Change Your Image
Upload An Image
Crop And Save
It's not the mystery that matters
I agree that the mysteries are generally easy to solve (quite often we know who did it from the opening scene and can figure out how it was done without much difficulty), but it's not the mysteries that make this show worth watching. The majority of fans watch it for Tony Shalhoub's masterful performance--he manages to be simultaneously annoying and sympathetic, funny and sad. But Shalhoub is not the only attraction: the other stars deserve more credit than they generally receive, particularly Ted Levine, who is so often overlooked by the critics yet has gained a large personal following from this performance alone. As he noted in a recent interview, Captain Stottlemeyer represents "common sense," the perspective of a successful but ordinary detective, in contrast to Monk's "uncommon sense." He and the other regulars balance the eccentricity of Monk through their more normal but distinctly individual perspectives, and, though they are not as skilled at crime solving as Monk, they are not wholly incompetent. Sharona (Bitty Schram), Stottlemeyer, and Lt. Disher (Jason Stanford-Gray) all occasionally provide Monk with a clue he needs to put everything together--or, more frequently, rescue him from situations in which he'd be helpless if he were alone. The series is funny, touching, and intriguing despite the transparency of some of the mysteries, but it isn't perfect. What we need from the writers in the second season (which began June 20, 2003, in the U.S.) is more consistency in depicting the characters and more development for Stottlemeyer, Sharona, and Disher. Ted Levine in particular needs more onscreen time to use his many talents to best advantage.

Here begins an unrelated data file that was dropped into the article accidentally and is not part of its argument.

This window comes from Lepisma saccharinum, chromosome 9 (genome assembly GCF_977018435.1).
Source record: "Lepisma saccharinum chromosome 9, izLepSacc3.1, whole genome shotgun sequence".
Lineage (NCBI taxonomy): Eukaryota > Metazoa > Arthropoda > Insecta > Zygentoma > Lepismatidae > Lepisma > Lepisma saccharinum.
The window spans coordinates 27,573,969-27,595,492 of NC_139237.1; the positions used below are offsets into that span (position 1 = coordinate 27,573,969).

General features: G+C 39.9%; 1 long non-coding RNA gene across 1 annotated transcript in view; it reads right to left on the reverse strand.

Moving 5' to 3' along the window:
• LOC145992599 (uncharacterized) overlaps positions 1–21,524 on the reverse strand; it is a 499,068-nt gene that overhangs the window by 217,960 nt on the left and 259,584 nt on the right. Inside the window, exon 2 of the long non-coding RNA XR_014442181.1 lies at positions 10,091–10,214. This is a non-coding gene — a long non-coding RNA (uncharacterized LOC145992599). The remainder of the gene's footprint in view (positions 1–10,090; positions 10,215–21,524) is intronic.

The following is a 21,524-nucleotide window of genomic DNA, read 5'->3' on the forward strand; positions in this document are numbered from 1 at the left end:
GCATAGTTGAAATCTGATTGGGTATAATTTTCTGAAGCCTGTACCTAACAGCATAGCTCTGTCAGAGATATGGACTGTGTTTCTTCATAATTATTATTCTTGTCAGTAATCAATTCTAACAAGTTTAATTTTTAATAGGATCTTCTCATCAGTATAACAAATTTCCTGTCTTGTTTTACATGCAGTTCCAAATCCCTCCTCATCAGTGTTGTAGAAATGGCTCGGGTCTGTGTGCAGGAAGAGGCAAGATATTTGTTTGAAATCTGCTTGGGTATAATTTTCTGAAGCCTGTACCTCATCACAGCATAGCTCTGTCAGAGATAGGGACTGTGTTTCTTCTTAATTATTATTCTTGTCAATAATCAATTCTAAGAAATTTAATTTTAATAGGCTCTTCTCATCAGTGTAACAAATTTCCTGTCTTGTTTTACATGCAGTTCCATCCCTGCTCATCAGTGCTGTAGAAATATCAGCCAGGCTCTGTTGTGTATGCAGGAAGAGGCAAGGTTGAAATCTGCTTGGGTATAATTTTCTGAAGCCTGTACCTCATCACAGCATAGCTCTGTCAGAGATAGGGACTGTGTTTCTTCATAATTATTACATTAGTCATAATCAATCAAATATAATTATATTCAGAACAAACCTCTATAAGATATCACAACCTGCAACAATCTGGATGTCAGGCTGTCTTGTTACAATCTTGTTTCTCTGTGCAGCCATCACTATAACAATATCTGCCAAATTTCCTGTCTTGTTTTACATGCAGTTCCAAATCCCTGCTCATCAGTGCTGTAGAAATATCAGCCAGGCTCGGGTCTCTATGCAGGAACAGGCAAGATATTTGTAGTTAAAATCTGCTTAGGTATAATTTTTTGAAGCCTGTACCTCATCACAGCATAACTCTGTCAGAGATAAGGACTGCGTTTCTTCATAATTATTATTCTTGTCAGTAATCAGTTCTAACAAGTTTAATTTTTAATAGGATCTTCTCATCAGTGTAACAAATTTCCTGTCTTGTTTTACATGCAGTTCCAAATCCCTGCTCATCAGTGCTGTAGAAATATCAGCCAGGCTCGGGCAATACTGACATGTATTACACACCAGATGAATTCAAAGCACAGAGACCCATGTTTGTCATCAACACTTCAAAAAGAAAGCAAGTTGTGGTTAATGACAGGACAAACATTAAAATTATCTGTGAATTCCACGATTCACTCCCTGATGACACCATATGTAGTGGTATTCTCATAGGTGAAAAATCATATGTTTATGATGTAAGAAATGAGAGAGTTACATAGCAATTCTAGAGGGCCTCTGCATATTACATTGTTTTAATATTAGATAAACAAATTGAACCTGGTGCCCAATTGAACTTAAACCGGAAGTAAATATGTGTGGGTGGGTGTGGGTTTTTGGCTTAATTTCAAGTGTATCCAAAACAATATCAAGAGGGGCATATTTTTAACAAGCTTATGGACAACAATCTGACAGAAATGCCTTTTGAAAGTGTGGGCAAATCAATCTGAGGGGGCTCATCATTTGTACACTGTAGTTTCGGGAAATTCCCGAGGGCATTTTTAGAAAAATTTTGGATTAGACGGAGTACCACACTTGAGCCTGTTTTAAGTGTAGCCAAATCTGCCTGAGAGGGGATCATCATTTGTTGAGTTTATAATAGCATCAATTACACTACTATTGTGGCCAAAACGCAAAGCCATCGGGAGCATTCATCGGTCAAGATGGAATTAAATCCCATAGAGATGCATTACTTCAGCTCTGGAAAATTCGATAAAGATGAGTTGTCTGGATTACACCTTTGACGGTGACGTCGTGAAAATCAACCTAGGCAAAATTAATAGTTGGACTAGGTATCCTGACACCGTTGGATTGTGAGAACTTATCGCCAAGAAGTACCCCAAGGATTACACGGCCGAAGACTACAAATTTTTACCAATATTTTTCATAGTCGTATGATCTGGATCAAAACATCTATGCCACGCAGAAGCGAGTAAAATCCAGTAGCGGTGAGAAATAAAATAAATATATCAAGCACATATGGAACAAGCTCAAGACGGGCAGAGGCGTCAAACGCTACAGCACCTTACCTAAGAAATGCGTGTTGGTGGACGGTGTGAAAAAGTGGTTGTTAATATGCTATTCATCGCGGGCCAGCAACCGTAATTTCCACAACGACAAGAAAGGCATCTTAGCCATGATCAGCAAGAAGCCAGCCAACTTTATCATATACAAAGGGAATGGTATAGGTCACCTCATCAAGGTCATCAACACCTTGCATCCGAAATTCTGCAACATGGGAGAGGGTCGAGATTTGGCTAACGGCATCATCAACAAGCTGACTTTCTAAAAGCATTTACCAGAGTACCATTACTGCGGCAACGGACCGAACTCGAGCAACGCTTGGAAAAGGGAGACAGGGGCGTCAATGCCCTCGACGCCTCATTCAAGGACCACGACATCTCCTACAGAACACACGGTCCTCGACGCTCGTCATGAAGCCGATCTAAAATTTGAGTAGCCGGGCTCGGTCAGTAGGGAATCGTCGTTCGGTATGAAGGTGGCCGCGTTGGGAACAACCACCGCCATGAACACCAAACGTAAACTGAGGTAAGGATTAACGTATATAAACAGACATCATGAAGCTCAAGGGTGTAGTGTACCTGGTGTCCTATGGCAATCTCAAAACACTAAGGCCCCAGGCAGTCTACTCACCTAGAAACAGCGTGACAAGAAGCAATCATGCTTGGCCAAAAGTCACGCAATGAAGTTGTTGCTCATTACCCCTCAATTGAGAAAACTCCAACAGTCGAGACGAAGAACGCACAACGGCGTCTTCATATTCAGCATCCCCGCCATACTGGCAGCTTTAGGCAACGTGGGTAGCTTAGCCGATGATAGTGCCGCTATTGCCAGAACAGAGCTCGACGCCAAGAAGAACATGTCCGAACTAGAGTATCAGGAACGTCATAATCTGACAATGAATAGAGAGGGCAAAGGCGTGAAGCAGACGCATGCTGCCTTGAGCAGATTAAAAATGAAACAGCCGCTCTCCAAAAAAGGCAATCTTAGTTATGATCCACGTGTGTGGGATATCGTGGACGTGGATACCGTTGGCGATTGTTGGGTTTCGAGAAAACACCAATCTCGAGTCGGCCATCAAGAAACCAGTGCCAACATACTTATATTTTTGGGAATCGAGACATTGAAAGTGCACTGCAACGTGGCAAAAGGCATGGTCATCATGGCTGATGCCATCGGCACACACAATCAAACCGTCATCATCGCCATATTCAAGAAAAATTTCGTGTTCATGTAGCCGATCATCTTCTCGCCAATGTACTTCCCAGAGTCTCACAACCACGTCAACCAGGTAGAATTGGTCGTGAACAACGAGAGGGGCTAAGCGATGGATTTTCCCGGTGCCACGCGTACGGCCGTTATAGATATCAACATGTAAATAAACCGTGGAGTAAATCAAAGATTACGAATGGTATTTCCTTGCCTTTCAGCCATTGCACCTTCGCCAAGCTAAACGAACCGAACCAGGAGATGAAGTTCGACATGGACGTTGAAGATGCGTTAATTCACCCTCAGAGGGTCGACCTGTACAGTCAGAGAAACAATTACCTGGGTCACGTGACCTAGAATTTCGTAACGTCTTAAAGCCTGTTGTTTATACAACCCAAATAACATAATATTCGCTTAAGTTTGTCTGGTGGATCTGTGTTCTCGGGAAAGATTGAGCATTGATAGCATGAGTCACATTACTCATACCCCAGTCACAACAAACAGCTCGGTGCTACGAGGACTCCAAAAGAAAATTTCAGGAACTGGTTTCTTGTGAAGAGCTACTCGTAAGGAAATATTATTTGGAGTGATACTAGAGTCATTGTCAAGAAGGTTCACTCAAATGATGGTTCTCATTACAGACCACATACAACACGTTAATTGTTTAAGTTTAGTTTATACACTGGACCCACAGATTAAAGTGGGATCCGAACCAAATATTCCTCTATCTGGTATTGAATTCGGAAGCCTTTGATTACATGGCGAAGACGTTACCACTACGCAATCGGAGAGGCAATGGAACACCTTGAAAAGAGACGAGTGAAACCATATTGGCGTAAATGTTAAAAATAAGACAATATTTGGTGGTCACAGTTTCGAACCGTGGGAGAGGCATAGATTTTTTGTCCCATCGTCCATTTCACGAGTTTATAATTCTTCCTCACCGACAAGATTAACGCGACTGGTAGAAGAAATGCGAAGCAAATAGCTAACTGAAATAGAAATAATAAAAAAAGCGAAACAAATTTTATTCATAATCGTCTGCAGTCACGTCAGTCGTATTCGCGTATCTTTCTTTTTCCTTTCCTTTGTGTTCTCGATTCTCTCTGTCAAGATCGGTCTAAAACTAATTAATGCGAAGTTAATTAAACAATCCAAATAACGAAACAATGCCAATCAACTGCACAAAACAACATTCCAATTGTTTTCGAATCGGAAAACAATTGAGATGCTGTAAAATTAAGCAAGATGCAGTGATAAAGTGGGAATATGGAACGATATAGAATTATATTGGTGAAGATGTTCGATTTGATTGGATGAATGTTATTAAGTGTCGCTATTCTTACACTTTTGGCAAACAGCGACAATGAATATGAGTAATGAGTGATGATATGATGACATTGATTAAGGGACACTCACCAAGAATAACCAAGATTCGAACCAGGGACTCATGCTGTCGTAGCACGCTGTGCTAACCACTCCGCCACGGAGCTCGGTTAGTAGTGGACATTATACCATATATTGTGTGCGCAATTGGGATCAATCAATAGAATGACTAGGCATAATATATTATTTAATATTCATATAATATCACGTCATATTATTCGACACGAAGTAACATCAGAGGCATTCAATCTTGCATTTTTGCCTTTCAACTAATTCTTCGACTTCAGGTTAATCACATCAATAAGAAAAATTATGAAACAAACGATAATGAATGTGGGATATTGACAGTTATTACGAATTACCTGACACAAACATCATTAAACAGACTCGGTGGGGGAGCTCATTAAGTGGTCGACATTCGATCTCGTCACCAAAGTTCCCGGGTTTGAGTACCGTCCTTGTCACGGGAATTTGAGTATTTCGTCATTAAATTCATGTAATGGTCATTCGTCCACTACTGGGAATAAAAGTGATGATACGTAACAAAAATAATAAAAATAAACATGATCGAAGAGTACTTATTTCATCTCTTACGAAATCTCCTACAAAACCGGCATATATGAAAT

Crime Story (1986)
Whole series is great retro tv
If you loved the pilot or saw the show in the 80s and would love to see it again, you can now buy the entire series on video (but not DVD) from Columbia House. I've only seen five episodes so far, but I like what I've seen--the blend of suspense, humor, and grace that characterize Michael Mann's productions and an element of surprise in every episode. The Sixties music and the classic cars (especially Frank Holman's Studebaker Hawk) add a nostalgic touch, and the acting is exceptional. As in "Heat," the bad guys, even the cold-blooded Ray Luca (John Anthony Denison), are multi-dimensional human beings. John Santucci as Pauli Taglia provides some comic moments, and the amazing, under-appreciated Ted Levine demonstrates his usual versatility as the "wacked out home invader" Frank Holman. And Dennis Farina simply IS Torello, the sometimes violent cop whose love for his pretty wife borders on obsession. The episodes are linked to one another with no resolution of the intensifying conflict between Torello and Luca. Each one is like a chapter in a novel; you have to keep watching to see what happens next. And I intend to keep watching.
A moving and compassionate series
I came to "Wonderland" with a combination of high hopes (based on the universally favourable reviews and ABC's intriguing ads) and fears that NAMI's charges of violence and hopelessness might have some basis in fact. Of course "Wonderland" contains moments of violence--the subject matter makes that inevitable. But they are balanced by moments of hope and love, in particular the funny, tender scenes involving Dr. Banger (Ted Levine) and the little sons he loves and fears he'll lose in a custody battle with his soon-to-be ex-wife. Never mind that these two people obviously love each other and ought to stay together--this is just one example of the human element, the blending of work and private life in this marvelously written, beautifully acted, impeccably filmed tv series. I'm judging by one episode, but I have no reason not to expect the same high quality in future episodes that I saw tonight watching "Wonderland" for the first time. Bravo, Peter Berg and ABC and all the marvellous cast, psychiatrists and patients alike.